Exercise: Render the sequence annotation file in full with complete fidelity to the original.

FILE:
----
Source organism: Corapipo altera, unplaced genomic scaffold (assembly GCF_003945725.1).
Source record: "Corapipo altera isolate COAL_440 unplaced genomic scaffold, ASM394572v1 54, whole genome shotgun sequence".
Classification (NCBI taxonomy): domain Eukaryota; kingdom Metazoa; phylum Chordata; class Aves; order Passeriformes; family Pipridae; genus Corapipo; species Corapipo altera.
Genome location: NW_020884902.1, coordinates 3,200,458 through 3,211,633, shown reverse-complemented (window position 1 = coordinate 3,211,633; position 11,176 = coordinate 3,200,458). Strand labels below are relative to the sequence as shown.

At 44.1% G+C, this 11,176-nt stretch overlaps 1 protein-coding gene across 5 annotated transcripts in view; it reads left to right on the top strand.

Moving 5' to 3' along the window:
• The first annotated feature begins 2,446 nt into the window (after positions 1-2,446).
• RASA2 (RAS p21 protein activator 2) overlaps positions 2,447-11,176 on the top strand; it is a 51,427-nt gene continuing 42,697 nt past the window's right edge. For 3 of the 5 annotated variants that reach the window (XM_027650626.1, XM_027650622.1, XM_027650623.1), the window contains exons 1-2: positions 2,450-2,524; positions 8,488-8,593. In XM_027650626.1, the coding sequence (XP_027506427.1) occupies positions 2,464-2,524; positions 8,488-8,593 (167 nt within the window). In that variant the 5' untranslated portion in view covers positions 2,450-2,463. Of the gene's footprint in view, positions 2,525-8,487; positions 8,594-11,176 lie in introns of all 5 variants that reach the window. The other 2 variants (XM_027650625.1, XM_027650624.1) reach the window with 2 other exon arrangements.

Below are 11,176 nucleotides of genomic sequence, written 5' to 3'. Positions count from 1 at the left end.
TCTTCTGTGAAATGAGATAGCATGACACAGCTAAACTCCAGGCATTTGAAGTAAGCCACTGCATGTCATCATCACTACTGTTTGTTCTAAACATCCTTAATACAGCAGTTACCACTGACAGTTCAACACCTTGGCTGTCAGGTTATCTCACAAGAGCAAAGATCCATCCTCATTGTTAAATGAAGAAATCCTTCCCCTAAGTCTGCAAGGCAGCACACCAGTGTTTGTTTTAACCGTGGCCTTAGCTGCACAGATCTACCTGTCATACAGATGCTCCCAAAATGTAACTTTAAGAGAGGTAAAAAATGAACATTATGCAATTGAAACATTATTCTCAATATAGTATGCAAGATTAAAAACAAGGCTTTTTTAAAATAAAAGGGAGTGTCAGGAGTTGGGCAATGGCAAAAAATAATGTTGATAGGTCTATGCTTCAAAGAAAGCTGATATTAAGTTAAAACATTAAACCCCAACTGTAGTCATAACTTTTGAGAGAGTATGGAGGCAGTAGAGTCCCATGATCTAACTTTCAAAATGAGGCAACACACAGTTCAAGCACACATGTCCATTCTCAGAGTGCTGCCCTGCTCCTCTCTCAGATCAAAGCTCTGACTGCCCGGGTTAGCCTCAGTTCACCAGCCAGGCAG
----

Source organism: Corapipo altera, unplaced genomic scaffold (assembly GCF_003945725.1).
Source record: "Corapipo altera isolate COAL_440 unplaced genomic scaffold, ASM394572v1 54, whole genome shotgun sequence".
Classification (NCBI taxonomy): domain Eukaryota; kingdom Metazoa; phylum Chordata; class Aves; order Passeriformes; family Pipridae; genus Corapipo; species Corapipo altera.
Genome location: NW_020884902.1, coordinates 3,200,458 through 3,211,633, shown reverse-complemented (window position 1 = coordinate 3,211,633; position 11,176 = coordinate 3,200,458). Strand labels below are relative to the sequence as shown.

At 44.1% G+C, this 11,176-nt stretch overlaps 1 protein-coding gene across 5 annotated transcripts in view; it reads left to right on the top strand.

Moving 5' to 3' along the window:
• The first annotated feature begins 2,446 nt into the window (after positions 1-2,446).
• RASA2 (RAS p21 protein activator 2) overlaps positions 2,447-11,176 on the top strand; it is a 51,427-nt gene continuing 42,697 nt past the window's right edge. For 3 of the 5 annotated variants that reach the window (XM_027650626.1, XM_027650622.1, XM_027650623.1), the window contains exons 1-2: positions 2,450-2,524; positions 8,488-8,593. In XM_027650626.1, the coding sequence (XP_027506427.1) occupies positions 2,464-2,524; positions 8,488-8,593 (167 nt within the window). In that variant the 5' untranslated portion in view covers positions 2,450-2,463. Of the gene's footprint in view, positions 2,525-8,487; positions 8,594-11,176 lie in introns of all 5 variants that reach the window. The other 2 variants (XM_027650625.1, XM_027650624.1) reach the window with 2 other exon arrangements.

Below are 11,176 nucleotides of genomic sequence, written 5' to 3'. Positions count from 1 at the left end.
TCTTCTGTGAAATGAGATAGCATGACACAGCTAAACTCCAGGCATTTGAAGTAAGCCACTGCATGTCATCATCACTACTGTTTGTTCTAAACATCCTTAATACAGCAGTTACCACTGACAGTTCAACACCTTGGCTGTCAGGTTATCTCACAAGAGCAAAGATCCATCCTCATTGTTAAATGAAGAAATCCTTCCCCTAAGTCTGCAAGGCAGCACACCAGTGTTTGTTTTAACCGTGGCCTTAGCTGCACAGATCTACCTGTCATACAGATGCTCCCAAAATGTAACTTTAAGAGAGGTAAAAAATGAACATTATGCAATTGAAACATTATTCTCAATATAGTATGCAAGATTAAAAACAAGGCTTTTTTAAAATAAAAGGGAGTGTCAGGAGTTGGGCAATGGCAAAAAATAATGTTGATAGGTCTATGCTTCAAAGAAAGCTGATATTAAGTTAAAACATTAAACCCCAACTGTAGTCATAACTTTTGAGAGAGTATGGAGGCAGTAGAGTCCCATGATCTAACTTTCAAAATGAGGCAACACACAGTTCAAGCACACATGTCCATTCTCAGAGTGCTGCCCTGCTCCTCTCTCAGATCAAAGCTCTGACTGCCCGGGTTAGCCTCAGTTCACCAGCCAGGCAG